The opinion of the court was delivered by: Lindsay, Magistrate Judge
Before the court is a series of letters from the parties. To begin with, by letter dated June 15, 2007, defendant Stony Brook Clinical Practice Management Plan ("CPMP") moves to compel the plaintiff to produce "all outstanding discovery" including "complete discovery responses, documents and authorizations." Co-defendant Research Foundation of the State University of New York (the "Foundation") joins in the application by letter also dated June 15, 2007. Plaintiff has responded to these submissions by letter dated June 18, 2007.*fn1
For the reasons that follow, the motions are denied in part and granted in part.
As a threshold matter, given the plaintiff's representation that she will provide CPMP with copies of her W2s and/or 1099s for 2001, this prong of CPMP's application is moot. The court turns to the remaining issues. CPMP and the Foundation (together, "the defendants") seek to compel the plaintiff to provide authorizations for the release of her medical and psychiatric records for the period commencing January 1, 2001 to the present. While the plaintiff does not object to providing HIPPA-compliant authorizations at this time she conditions her service of the authorizations upon the scheduling of the defendants' depositions. Plaintiff is directed to provide the authorizations for the release of her medical and psychiatric records for the period from January 1, 2001 to the present by July 2, 2007. The parties' depositions shall be taken consistent with a schedule to be mutually agreed upon by the parties upon completion of document discovery and in accordance with the rule that there is no priority for discovery in federal court. Fed. R. Civ. P. 26(d); Advisory Committee Notes, 1970 Amendment, Subdivision (d); see also Baker v. Orleans County, 1997 WL 436703, at *1 (W.D.N.Y. July 21, 1997) ("There are no priorities regarding the sequence of discovery under the Federal Rules of Civil Procedure."
Instead, the district courts are given reasonable latitude and discretion to establish a priority or to fashion an appropriate sequence of the discovery to be performed in each case."); Exovir, Inc. v. Dr. Mandel, 1996 WL 101269, at *1 (S.D.N.Y. March 7, 1996) ("There is no rule of discovery priority under the Federal Rules of Civil Procedure.").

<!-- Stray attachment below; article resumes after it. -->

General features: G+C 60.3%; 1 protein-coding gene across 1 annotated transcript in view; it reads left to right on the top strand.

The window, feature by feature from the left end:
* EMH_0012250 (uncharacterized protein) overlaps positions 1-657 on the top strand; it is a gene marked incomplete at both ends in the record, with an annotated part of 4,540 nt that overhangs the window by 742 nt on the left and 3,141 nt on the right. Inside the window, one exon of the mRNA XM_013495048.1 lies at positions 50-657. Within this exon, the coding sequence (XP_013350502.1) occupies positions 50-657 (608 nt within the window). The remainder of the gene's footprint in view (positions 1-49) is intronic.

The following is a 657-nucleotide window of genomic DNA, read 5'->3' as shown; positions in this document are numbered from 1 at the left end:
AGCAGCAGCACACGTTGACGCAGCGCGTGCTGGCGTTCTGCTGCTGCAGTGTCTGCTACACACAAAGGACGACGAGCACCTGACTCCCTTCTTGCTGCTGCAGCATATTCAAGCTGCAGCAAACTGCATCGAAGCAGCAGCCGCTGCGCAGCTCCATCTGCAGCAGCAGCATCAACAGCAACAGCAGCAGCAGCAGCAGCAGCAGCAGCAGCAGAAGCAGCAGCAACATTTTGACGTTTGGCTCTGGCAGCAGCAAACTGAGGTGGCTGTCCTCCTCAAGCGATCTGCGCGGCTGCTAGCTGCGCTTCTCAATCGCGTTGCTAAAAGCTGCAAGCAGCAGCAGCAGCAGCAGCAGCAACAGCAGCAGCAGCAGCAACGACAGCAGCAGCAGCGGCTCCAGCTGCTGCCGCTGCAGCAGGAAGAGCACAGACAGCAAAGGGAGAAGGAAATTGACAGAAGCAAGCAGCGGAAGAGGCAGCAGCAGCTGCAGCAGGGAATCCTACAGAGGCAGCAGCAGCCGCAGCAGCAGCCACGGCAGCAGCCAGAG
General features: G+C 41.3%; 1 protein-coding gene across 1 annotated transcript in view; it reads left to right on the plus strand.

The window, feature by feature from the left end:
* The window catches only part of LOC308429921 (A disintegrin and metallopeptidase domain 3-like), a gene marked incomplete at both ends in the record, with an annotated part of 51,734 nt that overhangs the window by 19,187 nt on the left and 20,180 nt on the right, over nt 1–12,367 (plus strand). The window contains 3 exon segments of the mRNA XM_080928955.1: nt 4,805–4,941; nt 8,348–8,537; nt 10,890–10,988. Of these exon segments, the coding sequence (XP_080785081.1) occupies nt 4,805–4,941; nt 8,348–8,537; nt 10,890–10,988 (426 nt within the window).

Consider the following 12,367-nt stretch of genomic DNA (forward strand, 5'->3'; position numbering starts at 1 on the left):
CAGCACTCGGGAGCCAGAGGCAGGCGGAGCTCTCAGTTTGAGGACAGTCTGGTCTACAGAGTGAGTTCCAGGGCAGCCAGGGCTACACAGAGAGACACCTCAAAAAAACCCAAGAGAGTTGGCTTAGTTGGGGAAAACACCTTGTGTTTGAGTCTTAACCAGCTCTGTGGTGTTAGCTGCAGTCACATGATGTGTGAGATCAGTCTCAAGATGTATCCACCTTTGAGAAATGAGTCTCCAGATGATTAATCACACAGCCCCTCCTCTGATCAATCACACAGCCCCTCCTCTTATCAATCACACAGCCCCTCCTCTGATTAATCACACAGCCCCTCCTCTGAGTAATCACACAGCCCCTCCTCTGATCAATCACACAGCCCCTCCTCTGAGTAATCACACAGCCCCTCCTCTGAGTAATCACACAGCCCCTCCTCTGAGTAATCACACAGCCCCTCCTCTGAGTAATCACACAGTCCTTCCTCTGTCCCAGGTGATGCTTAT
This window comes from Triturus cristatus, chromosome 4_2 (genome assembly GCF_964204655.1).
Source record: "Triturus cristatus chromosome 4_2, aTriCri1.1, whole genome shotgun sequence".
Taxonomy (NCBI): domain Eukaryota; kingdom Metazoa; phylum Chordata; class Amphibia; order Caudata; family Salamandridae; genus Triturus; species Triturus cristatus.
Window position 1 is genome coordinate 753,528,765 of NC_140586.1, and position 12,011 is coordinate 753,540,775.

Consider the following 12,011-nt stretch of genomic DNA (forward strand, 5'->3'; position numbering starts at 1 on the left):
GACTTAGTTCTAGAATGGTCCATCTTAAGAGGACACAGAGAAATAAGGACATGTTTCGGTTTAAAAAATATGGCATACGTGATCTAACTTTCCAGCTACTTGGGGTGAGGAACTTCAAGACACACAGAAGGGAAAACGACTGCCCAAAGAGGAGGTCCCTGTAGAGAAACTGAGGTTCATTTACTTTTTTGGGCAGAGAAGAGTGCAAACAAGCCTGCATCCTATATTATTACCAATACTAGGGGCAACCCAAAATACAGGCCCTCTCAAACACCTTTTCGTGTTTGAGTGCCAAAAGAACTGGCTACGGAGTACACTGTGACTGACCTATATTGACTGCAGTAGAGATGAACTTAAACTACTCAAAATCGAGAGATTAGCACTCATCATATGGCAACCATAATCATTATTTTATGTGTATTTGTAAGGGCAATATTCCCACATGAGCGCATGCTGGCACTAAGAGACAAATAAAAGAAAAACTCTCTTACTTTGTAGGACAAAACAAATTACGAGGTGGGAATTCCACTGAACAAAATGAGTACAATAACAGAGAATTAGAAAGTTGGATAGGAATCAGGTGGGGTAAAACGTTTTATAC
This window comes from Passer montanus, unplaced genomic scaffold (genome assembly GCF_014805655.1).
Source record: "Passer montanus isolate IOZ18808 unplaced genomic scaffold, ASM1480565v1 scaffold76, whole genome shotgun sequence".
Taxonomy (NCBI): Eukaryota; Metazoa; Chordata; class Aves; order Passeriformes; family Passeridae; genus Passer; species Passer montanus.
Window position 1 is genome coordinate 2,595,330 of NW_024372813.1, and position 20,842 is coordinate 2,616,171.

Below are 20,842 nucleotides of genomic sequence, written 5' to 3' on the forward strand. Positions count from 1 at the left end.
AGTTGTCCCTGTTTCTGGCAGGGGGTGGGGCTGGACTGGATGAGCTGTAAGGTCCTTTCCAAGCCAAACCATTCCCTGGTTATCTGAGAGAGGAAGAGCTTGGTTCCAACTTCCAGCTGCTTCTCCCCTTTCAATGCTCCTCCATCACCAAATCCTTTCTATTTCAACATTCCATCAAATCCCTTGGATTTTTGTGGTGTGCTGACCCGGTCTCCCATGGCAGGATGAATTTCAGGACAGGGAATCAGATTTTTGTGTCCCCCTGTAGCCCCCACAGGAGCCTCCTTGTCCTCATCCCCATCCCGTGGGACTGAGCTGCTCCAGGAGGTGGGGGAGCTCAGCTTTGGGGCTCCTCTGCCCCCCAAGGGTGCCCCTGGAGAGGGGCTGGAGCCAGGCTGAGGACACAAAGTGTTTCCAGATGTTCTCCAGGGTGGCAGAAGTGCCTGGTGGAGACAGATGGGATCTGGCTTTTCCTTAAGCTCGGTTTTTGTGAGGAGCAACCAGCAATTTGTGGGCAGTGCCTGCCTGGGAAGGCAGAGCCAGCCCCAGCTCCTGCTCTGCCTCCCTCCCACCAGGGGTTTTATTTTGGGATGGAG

CPMP also seeks to compel the plaintiff to submit to a psychiatric examination pursuant to Federal Rule of Civil Procedure 35 upon completion of her deposition and following service of the required notice. Plaintiff asserts that this prong of CPMP's application is premature given that CPMP has yet to notice the exam. The court agrees. Accordingly, this prong of CPMP's motion is denied.
The defendants next seek authorizations for the release of the plaintiff's employment records for the period January 1, 2001 to the present. According to the defendants, the plaintiff's employment records are relevant to their defense that the plaintiff was denied employment because she falsified her employment history to CPMP interviewers. Given this defense, the plaintiff's prior work history is clearly relevant to her claims for damages as well as to CPMP's defense as noted above. Plaintiff shall provide the authorizations by July 2, 2007.
Finally, the defendants seek to compel the production of information and documents concerning the plaintiff's pending suit against West Hills Montessori and/or Gersh Management Services, Inc., and/or Gersh Academy. In this regard, the defendants seek copies of the plaintiff's discovery responses in that matter as well as "a detailed damages calculation" for that suit. According to the defendants, this information is relevant to the present case because plaintiff seeks the same measure of damages for the same time period in the Montessori suit. Plaintiff opposes this prong of the application, arguing that the request is overly broad and that the documents in that action are irrelevant to the issues in this case. Finally, the plaintiff asserts that the request for a "detailed damages calculation" in that action is premature as that case is still pending and, in any event, no such document exists. To the extent that the plaintiff has prepared a damages calculation or has otherwise provided discovery in connection with the claimed damages for front and back pay in that action it should be provided. Plaintiff is reminded that her obligation to provide copies of said discovery is a continuing one. This prong of the defendants' motion is otherwise denied at this time.
ARLENE R. LINDSAY United States ...